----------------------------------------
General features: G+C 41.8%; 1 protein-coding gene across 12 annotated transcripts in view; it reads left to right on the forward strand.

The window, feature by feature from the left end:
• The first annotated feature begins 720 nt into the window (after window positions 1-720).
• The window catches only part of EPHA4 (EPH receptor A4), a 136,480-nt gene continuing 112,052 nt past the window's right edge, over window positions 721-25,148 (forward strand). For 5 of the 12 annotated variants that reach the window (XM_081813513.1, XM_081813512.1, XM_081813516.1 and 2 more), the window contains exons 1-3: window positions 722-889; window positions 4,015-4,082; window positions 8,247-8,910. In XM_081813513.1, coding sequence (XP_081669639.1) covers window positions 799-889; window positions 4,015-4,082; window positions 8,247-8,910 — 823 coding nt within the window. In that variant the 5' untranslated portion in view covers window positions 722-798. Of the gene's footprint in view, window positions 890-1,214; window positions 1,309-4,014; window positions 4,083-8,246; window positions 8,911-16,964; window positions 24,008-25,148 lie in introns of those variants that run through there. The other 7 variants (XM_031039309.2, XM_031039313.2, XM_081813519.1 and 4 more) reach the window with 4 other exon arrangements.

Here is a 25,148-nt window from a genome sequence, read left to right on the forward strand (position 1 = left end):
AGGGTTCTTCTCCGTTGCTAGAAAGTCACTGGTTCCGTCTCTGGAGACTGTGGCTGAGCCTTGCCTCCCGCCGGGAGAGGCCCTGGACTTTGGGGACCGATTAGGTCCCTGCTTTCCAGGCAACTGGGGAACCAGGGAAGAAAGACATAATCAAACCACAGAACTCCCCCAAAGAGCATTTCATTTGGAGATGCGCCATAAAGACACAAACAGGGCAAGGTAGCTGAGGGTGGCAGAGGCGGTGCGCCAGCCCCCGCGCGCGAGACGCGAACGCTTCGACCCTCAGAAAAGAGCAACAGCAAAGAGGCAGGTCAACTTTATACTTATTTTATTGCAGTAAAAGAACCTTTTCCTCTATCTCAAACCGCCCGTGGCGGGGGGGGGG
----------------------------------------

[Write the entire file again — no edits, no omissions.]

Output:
General features: G+C 41.8%; 1 protein-coding gene across 12 annotated transcripts in view; it reads left to right on the forward strand.

The window, feature by feature from the left end:
• The first annotated feature begins 720 nt into the window (after window positions 1-720).
• The window catches only part of EPHA4 (EPH receptor A4), a 136,480-nt gene continuing 112,052 nt past the window's right edge, over window positions 721-25,148 (forward strand). For 5 of the 12 annotated variants that reach the window (XM_081813513.1, XM_081813512.1, XM_081813516.1 and 2 more), the window contains exons 1-3: window positions 722-889; window positions 4,015-4,082; window positions 8,247-8,910. In XM_081813513.1, coding sequence (XP_081669639.1) covers window positions 799-889; window positions 4,015-4,082; window positions 8,247-8,910 — 823 coding nt within the window. In that variant the 5' untranslated portion in view covers window positions 722-798. Of the gene's footprint in view, window positions 890-1,214; window positions 1,309-4,014; window positions 4,083-8,246; window positions 8,911-16,964; window positions 24,008-25,148 lie in introns of those variants that run through there. The other 7 variants (XM_031039309.2, XM_031039313.2, XM_081813519.1 and 4 more) reach the window with 4 other exon arrangements.

Here is a 25,148-nt window from a genome sequence, read left to right on the forward strand (position 1 = left end):
AGGGTTCTTCTCCGTTGCTAGAAAGTCACTGGTTCCGTCTCTGGAGACTGTGGCTGAGCCTTGCCTCCCGCCGGGAGAGGCCCTGGACTTTGGGGACCGATTAGGTCCCTGCTTTCCAGGCAACTGGGGAACCAGGGAAGAAAGACATAATCAAACCACAGAACTCCCCCAAAGAGCATTTCATTTGGAGATGCGCCATAAAGACACAAACAGGGCAAGGTAGCTGAGGGTGGCAGAGGCGGTGCGCCAGCCCCCGCGCGCGAGACGCGAACGCTTCGACCCTCAGAAAAGAGCAACAGCAAAGAGGCAGGTCAACTTTATACTTATTTTATTGCAGTAAAAGAACCTTTTCCTCTATCTCAAACCGCCCGTGGCGGGGGGGGGG